# Sequence in Lebesgue Space

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• Dec 13th 2009, 01:18 PM
pascal4542
Sequence in Lebesgue Space
Show that if $\displaystyle (f_n)_n$ is a sequence in $\displaystyle L^1[0, 1]$ is such that $\displaystyle \sum_{n=1}^{\infty} || f_n ||_1 < \infty$ then $\displaystyle \sum_{n=1}^{\infty} | f_n(s) | < \infty$ for almost every $\displaystyle s \in [0, 1]$.

This looks simple to prove. However, I do not see how to prove this right now. Any hints on how to proceed would be appreciated.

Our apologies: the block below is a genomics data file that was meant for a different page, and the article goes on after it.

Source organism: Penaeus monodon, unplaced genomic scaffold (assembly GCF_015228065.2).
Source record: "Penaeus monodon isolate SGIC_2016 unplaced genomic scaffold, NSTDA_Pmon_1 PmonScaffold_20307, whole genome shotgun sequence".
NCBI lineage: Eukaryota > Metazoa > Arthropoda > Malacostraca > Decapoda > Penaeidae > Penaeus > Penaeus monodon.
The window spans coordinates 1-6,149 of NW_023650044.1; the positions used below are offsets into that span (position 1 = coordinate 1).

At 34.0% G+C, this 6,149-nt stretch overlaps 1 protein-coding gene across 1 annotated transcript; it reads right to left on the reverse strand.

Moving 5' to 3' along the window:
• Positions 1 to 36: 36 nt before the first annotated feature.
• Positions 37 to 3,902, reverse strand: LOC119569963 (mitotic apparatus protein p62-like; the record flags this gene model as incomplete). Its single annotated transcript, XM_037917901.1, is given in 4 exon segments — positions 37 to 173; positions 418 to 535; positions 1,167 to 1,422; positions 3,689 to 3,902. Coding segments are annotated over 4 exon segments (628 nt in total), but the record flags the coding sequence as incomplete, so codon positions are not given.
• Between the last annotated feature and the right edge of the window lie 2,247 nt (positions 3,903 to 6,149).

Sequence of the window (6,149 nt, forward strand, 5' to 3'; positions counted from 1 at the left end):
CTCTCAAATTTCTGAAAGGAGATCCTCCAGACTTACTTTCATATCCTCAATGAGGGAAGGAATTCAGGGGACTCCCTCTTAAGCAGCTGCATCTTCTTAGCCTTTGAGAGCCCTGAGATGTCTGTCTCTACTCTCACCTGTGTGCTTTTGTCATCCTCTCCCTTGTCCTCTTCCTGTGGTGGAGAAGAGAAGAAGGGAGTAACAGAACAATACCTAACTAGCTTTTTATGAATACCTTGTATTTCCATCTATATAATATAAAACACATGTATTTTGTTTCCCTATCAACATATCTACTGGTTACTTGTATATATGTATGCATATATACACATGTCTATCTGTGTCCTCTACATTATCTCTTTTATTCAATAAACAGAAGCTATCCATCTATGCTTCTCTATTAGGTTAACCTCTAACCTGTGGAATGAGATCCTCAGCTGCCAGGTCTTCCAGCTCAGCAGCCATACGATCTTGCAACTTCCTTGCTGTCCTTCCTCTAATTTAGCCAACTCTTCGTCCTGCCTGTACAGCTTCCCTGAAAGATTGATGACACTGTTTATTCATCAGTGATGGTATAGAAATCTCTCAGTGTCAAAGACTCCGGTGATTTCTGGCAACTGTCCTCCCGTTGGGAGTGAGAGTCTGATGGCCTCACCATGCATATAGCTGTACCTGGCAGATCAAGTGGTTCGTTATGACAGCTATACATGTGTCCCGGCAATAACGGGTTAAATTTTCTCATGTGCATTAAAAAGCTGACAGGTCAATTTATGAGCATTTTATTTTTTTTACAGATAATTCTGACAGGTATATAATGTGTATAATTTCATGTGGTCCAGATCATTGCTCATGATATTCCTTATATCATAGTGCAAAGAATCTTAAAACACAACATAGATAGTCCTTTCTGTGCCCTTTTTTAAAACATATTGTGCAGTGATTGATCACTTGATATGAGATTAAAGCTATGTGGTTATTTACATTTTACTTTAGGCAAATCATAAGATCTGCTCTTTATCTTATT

• Dec 13th 2009, 01:48 PM
Laurent
Quote:

Originally Posted by pascal4542
Show that if $\displaystyle (f_n)_n$ is a sequence in $\displaystyle L^1[0, 1]$ is such that $\displaystyle \sum_{n=1}^{\infty} || f_n ||_1 < \infty$ then $\displaystyle \sum_{n=1}^{\infty} | f_n(s) | < \infty$ for almost every $\displaystyle s \in [0, 1]$.

This looks simple to prove. However, I do not see how to prove this right now. Any hints on how to proceed would be appreciated.

You probably know that if $\displaystyle f$ is nonnegative and $\displaystyle \int f<\infty$, then $\displaystyle f(s)<\infty$ for almost every $\displaystyle s$ (this is almost by definition of the integral).

Then apply that to $\displaystyle f=\sum_{n=1}^\infty |f_n(s)|$... (You will need the monotone convergence theorem to justify the computation of $\displaystyle \int f(=\int \lim_N \sum_{n=1}^N |f_n|$)